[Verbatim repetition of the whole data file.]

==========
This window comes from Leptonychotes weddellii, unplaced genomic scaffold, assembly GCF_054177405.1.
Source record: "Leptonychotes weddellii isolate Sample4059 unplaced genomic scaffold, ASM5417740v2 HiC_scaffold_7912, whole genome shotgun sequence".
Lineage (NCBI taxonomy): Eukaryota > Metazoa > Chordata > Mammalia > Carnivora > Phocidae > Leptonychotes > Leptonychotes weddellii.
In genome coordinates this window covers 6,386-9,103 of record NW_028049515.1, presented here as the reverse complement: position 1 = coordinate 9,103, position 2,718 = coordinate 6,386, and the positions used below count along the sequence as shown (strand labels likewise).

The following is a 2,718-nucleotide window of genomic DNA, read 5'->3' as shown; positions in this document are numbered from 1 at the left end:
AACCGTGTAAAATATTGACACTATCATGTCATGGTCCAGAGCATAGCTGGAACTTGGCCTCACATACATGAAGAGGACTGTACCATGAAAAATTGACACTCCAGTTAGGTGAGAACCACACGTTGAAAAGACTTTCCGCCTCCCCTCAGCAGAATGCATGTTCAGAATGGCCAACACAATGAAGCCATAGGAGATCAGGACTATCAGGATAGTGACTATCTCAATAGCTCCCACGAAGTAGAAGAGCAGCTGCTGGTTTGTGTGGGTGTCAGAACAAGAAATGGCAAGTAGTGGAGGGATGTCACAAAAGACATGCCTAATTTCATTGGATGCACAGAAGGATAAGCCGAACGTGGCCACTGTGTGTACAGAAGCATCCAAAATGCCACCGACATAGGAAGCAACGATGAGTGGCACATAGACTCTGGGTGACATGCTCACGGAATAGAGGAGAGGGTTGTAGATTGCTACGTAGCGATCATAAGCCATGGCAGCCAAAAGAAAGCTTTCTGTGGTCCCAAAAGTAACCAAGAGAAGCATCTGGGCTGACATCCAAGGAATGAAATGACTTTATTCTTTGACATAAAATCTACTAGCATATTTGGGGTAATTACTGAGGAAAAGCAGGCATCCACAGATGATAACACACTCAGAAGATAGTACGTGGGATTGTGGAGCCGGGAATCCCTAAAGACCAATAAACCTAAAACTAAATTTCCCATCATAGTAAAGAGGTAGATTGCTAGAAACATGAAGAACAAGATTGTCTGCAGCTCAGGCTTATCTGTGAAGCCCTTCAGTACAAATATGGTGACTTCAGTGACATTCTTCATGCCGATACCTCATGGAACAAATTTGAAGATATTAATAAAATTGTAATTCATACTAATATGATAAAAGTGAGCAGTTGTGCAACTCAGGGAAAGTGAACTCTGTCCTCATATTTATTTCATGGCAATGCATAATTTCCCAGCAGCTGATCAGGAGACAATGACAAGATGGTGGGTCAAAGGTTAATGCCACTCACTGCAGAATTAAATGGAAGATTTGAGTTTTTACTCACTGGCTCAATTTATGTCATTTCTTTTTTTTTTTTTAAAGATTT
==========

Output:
This window comes from Leptonychotes weddellii, unplaced genomic scaffold, assembly GCF_054177405.1.
Source record: "Leptonychotes weddellii isolate Sample4059 unplaced genomic scaffold, ASM5417740v2 HiC_scaffold_7912, whole genome shotgun sequence".
Lineage (NCBI taxonomy): Eukaryota > Metazoa > Chordata > Mammalia > Carnivora > Phocidae > Leptonychotes > Leptonychotes weddellii.
In genome coordinates this window covers 6,386-9,103 of record NW_028049515.1, presented here as the reverse complement: position 1 = coordinate 9,103, position 2,718 = coordinate 6,386, and the positions used below count along the sequence as shown (strand labels likewise).

The following is a 2,718-nucleotide window of genomic DNA, read 5'->3' as shown; positions in this document are numbered from 1 at the left end:
AACCGTGTAAAATATTGACACTATCATGTCATGGTCCAGAGCATAGCTGGAACTTGGCCTCACATACATGAAGAGGACTGTACCATGAAAAATTGACACTCCAGTTAGGTGAGAACCACACGTTGAAAAGACTTTCCGCCTCCCCTCAGCAGAATGCATGTTCAGAATGGCCAACACAATGAAGCCATAGGAGATCAGGACTATCAGGATAGTGACTATCTCAATAGCTCCCACGAAGTAGAAGAGCAGCTGCTGGTTTGTGTGGGTGTCAGAACAAGAAATGGCAAGTAGTGGAGGGATGTCACAAAAGACATGCCTAATTTCATTGGATGCACAGAAGGATAAGCCGAACGTGGCCACTGTGTGTACAGAAGCATCCAAAATGCCACCGACATAGGAAGCAACGATGAGTGGCACATAGACTCTGGGTGACATGCTCACGGAATAGAGGAGAGGGTTGTAGATTGCTACGTAGCGATCATAAGCCATGGCAGCCAAAAGAAAGCTTTCTGTGGTCCCAAAAGTAACCAAGAGAAGCATCTGGGCTGACATCCAAGGAATGAAATGACTTTATTCTTTGACATAAAATCTACTAGCATATTTGGGGTAATTACTGAGGAAAAGCAGGCATCCACAGATGATAACACACTCAGAAGATAGTACGTGGGATTGTGGAGCCGGGAATCCCTAAAGACCAATAAACCTAAAACTAAATTTCCCATCATAGTAAAGAGGTAGATTGCTAGAAACATGAAGAACAAGATTGTCTGCAGCTCAGGCTTATCTGTGAAGCCCTTCAGTACAAATATGGTGACTTCAGTGACATTCTTCATGCCGATACCTCATGGAACAAATTTGAAGATATTAATAAAATTGTAATTCATACTAATATGATAAAAGTGAGCAGTTGTGCAACTCAGGGAAAGTGAACTCTGTCCTCATATTTATTTCATGGCAATGCATAATTTCCCAGCAGCTGATCAGGAGACAATGACAAGATGGTGGGTCAAAGGTTAATGCCACTCACTGCAGAATTAAATGGAAGATTTGAGTTTTTACTCACTGGCTCAATTTATGTCATTTCTTTTTTTTTTTTTAAAGATTT